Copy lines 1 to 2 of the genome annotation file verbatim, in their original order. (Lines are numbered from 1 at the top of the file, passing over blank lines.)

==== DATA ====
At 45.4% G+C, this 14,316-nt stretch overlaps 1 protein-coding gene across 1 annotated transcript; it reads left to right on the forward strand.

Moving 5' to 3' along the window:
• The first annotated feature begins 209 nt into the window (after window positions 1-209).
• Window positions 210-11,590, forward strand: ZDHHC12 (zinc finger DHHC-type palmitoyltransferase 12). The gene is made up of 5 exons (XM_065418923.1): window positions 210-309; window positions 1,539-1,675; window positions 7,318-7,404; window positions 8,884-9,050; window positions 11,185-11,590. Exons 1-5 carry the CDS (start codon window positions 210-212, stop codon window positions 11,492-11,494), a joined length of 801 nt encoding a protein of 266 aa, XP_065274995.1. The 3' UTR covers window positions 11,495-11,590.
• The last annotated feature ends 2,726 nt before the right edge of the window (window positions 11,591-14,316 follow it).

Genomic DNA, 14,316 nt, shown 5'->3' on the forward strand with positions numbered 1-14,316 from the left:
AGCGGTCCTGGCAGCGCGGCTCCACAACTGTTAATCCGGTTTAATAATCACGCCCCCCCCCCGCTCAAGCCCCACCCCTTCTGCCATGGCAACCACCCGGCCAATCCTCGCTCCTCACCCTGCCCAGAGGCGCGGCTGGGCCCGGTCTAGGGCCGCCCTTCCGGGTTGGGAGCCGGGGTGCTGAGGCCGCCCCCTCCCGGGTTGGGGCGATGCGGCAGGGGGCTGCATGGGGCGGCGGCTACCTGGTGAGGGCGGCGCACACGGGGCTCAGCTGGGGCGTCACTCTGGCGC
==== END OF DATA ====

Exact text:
At 45.4% G+C, this 14,316-nt stretch overlaps 1 protein-coding gene across 1 annotated transcript; it reads left to right on the forward strand.

Moving 5' to 3' along the window: